Poland Debates End to Year-Long Rate Pause as ECB Adds Stimulusby
Belka says policy makers disussed scenarios for possible move
Polish central bank to monitor ECB's impact on banks, market
Polish central bank Governor Marek Belka said rate setters are debating how to transition from their pause in monetary easing as they weigh the risk of deterioration in the global economy and potential capital inflows as a result of the euro area’s quantitative easing program.
The 10-member council on Friday left the seven-day reference rate at a record-low 1.5 percent, matching the predictions of all but one of the 35 economists surveyed by Bloomberg. The central bank said deflation will continue in the coming quarters, with its staff projection cutting inflation forecasts for this year and next.
The National Bank of Poland, which last lowered borrowing costs a year ago, is diverging further from its counterparts in the euro region after a decision by the European Central Bank on Thursday to deliver rate cuts, more bond purchases and a potential subsidy to lenders in a renewed attack against the threat of deflation. Those new measures could spur inflows of short-term deposits to Polish lenders and may require attention from the central bank, according to Belka.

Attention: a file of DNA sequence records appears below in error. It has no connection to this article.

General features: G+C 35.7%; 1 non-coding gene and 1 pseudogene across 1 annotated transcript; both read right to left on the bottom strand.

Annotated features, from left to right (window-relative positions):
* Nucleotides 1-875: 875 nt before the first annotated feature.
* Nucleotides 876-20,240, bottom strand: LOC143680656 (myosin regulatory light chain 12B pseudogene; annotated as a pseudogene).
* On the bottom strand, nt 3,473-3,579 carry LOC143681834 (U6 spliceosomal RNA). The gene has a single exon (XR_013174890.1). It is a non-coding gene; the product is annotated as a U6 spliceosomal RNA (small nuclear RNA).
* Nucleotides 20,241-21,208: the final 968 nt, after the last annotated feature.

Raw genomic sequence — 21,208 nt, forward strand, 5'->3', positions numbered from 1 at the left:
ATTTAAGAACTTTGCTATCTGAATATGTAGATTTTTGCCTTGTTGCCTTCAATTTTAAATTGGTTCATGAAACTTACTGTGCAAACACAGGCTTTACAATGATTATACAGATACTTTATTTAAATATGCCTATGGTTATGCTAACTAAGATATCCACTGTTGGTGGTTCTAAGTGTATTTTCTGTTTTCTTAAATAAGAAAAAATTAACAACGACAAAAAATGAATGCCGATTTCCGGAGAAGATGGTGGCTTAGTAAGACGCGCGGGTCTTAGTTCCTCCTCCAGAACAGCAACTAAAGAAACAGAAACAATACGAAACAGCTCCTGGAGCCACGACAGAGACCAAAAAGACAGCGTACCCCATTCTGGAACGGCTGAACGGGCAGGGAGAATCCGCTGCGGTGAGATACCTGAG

“We’ve promised ourselves today to discuss more deeply what scenario of events in the global and Polish economy would prompt us to change rates or our bias,” Belka, whose term ends in June, said at a news conference. “Over a certain time horizon, we may need to correct our monetary policy, but it has nothing to do with our propensity to think about such changes right now.”
Steady policy remained the most probable scenario for the time being because the central bank needs to have “ammunition” in case of a global crisis, he said.
The zloty extended gains and traded 1.1 percent stronger at 4.2902 versus the euro as of 5:18 p.m. in Warsaw. Six-month forward-rate agreements were 25 basis points below the Warsaw Interbank Offered Rate, indicating traders are expecting a quarter-point cut.
Under Belka, the central bank reduced its benchmark by 325 basis points over almost three years, marking the longest monetary easing cycle in Poland’s modern history. That’s helped the European Union’s largest eastern economy to boost growth from 1.6 percent in 2012 to 3.6 percent last year.
The central bank said its staff projection showed inflation this year will stay in a range between minus 0.9 percent and 0.2 percent, down from 0.2 percent to 0.4 percent seen in November forecasts. It will be in the range of 0.2 percent to 2.3 percent next year, below policy makers’ goal of 2.5 percent.
The continued undershoot by prices is no reason to change the bank’s inflation-targeting mandate, Marek Chrzanowski, a new member of the panel, said at the conference. The target should be treated as a medium-term goal, Jerzy Kropiwnicki, another new central banker, told reporters.
“Whatever the reason behind the deflation, it is hard to ignore the persistently low CPI and the Polish central bank may be under pressure to act, or at least to send a signal that it is ready to fulfill its mandate,” said Piotr Kalisz, chief economist at Citigroup Inc.’s Polish unit.